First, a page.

Overall, however, day rates haven’t changed much over the years and despite fluctuations, the change in average day rates from 2015 to 2019 is only £13 – a drop from £436 to £423. They also remained on a similar level (£430) during the coronavirus outbreak in Q1 2020 and experienced a small drop to £416 in Q2 2020 during lockdown.
How much do freelancers earn?
On average, freelancers earn £23,021 a quarter which is between two and two and a half times more than employees in equivalent roles (£10,169 on average for 2019).
Freelancers’ quarterly earnings have remained almost unchanged over the last five years, with just a small increase of less than one per cent (0.35%) from Q4 2014 to Q4 2019.
Freelancers’ earnings have, however, fluctuated over the last five years, increasing from 2015 to 2017, and then declining for the following two years until they reached close to the levels seen in 2015 at the end of 2019.
As with their day rates, these variations seem to be attributed to major changes in the economic and political landscape of the country.
For instance, following a very good quarter in Q2 2016, quarterly earnings sharply dropped by over £10,000 (34% decrease) to their lowest level on record in Q3 2016 after the result of the EU referendum was announced.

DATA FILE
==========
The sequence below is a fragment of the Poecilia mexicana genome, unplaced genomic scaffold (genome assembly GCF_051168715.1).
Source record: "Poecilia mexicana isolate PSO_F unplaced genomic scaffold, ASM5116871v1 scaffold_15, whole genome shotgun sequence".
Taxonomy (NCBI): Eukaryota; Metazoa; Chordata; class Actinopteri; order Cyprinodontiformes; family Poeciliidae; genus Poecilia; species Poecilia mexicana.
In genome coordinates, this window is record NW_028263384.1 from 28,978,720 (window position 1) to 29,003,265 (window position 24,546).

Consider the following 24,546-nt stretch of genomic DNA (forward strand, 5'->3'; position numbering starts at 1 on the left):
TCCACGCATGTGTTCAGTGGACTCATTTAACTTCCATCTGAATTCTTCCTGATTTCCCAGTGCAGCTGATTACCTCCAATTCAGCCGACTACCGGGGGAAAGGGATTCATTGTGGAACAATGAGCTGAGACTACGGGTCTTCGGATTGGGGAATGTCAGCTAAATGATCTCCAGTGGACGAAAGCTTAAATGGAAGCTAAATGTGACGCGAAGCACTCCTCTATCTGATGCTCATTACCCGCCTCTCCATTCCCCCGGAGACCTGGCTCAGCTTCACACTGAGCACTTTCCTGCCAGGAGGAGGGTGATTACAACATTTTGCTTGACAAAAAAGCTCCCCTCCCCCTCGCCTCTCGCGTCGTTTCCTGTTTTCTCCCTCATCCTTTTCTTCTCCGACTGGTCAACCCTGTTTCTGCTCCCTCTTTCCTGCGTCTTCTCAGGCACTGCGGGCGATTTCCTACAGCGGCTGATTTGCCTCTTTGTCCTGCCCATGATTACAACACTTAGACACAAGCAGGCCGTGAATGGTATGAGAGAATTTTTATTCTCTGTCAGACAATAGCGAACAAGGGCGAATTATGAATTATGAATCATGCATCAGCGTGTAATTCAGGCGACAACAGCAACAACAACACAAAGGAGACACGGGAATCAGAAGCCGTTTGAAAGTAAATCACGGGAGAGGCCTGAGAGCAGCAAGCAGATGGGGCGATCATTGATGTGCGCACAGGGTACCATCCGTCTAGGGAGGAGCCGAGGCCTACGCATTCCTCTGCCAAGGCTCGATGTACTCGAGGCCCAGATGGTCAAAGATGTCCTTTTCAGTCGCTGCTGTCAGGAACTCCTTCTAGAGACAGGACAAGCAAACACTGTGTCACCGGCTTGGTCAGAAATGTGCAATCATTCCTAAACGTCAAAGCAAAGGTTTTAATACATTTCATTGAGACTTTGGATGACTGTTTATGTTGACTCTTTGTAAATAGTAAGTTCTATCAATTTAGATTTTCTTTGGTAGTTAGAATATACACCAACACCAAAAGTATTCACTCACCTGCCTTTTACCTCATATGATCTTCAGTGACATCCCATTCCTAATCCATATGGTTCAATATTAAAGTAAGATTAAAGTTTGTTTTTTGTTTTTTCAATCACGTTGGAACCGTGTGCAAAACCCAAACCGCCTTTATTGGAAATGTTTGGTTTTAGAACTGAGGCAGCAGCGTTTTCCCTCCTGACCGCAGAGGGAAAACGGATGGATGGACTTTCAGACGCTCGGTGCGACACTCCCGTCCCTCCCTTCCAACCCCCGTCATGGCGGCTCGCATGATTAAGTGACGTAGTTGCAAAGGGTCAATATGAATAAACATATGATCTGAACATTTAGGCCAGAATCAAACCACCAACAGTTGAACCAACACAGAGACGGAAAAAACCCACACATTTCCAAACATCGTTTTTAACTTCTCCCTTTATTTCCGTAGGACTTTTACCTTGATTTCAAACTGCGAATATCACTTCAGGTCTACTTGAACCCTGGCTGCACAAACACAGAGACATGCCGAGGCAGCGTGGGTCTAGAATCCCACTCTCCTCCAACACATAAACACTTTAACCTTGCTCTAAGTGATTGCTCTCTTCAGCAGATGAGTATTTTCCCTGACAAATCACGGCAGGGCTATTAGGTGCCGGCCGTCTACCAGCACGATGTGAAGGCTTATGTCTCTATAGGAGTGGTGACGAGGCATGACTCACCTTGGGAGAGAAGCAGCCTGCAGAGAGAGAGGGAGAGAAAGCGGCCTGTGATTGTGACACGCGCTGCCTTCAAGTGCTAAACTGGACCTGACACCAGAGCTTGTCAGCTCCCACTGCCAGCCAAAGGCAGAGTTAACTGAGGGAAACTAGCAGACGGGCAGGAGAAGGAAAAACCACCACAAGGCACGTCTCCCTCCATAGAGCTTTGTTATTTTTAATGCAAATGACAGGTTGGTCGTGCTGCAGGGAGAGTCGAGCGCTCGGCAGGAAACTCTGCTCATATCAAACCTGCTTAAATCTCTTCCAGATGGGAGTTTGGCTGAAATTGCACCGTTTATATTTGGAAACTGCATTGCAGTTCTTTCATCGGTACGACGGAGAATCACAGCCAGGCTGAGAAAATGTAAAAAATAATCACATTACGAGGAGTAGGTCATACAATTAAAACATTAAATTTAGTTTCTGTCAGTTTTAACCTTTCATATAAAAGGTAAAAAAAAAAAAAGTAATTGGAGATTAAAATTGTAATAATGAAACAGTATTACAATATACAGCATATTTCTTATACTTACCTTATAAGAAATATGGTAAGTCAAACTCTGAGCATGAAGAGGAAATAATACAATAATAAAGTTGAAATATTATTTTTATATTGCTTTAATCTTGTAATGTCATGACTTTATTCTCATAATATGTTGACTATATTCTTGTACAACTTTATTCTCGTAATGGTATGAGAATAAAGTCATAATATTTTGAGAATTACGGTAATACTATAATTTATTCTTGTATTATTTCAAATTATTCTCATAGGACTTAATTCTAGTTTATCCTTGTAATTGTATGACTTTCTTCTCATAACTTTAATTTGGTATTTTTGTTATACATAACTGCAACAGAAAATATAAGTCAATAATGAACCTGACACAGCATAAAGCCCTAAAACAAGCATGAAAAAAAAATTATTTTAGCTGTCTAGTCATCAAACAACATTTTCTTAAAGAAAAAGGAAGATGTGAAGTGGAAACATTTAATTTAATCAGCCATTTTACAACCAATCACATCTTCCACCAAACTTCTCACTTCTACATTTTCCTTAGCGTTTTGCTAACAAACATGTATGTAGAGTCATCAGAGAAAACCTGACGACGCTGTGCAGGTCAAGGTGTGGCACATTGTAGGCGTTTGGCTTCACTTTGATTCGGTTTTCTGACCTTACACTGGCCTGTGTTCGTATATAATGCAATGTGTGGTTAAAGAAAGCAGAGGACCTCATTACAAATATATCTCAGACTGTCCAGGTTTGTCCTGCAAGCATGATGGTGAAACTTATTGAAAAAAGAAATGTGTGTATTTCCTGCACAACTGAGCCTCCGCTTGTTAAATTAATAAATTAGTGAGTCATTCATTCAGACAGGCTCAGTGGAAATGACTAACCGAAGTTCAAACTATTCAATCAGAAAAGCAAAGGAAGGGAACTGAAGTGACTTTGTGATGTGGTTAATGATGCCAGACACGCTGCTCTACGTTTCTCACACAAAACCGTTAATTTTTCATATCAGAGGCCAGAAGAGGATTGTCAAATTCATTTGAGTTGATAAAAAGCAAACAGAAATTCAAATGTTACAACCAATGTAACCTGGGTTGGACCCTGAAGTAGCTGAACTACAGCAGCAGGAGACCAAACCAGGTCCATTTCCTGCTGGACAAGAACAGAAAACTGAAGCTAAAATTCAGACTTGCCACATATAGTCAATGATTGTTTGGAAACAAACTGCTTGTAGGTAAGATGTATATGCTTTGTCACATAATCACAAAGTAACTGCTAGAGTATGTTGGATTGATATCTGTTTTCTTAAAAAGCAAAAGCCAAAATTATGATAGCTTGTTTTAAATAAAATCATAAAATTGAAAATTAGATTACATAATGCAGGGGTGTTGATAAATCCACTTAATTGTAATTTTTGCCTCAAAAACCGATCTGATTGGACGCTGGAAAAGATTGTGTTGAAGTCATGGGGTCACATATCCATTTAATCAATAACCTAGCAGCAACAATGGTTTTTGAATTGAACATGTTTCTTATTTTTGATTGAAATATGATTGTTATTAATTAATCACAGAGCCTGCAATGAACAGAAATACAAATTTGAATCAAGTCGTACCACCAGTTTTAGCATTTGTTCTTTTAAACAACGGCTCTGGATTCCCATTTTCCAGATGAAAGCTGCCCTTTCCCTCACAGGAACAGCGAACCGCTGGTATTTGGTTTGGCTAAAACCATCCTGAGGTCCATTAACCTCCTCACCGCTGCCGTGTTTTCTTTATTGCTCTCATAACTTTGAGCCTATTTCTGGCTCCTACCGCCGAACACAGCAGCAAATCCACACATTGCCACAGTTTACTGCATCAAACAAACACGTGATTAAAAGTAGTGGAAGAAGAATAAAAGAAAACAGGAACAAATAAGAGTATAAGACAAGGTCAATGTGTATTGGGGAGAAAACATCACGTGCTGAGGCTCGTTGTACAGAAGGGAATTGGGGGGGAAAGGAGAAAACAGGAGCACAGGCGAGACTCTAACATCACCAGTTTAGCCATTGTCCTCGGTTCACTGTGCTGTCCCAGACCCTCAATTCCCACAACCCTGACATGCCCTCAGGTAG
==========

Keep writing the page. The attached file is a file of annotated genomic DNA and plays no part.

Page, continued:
Another sharp drop was observed in Q4 2017 when quarterly earnings decreased by almost 17 per cent. This could be associated with the fact that Brexit negotiations were first initiated in that quarter, which also led to reduced investment in new projects by many major corporations.
Most recently, freelancers’ earnings dropped by over eight per cent in Q1 2020 when the coronavirus crisis began. The drop deepened with a further 25 per cent decrease in Q2 2020 due to the great decline in capacity utilisation, leading the sector into recession.
What coronavirus means for the future of freelancing
While the freelancing sector has been strongly hit by the coronavirus crisis, the future for freelancers is not necessarily all bad.
Because of the increased trend in remote working caused by the coronavirus lockdown, it can be expected that a significant proportion of organisations may discover the business performance benefits of remote working and will continue to use it in the future.
Therefore, in the long term, we may experience an increased tendency to outsource work to freelancers, who are the ‘core remote workforce’. We may therefore see an increase in their capacity and earnings after the crisis comes to an end.
Furthermore, during the coronavirus crisis, cash flow and liquidity will remain big constraints on businesses whose cash reserves will be depleted during the COVID-19 emergency. Client organisations will, therefore, find the freelancer ‘pay as you go’ workforce model more appealing, given it requires much less upfront cash to fund than the comparable employee model.
Looking at these trends, in combination with the fact that freelancers proved their resilience over the years by maintaining stable day rates and securing earnings two times higher than those of equivalent employees, shows that the future might not be so bleak for the sector.
Many firms may in fact turn to lower risk options and hire freelancers to rebuild their businesses in the post-COVID world, driving an increase in both freelancers’ day rates and the amount of work they do.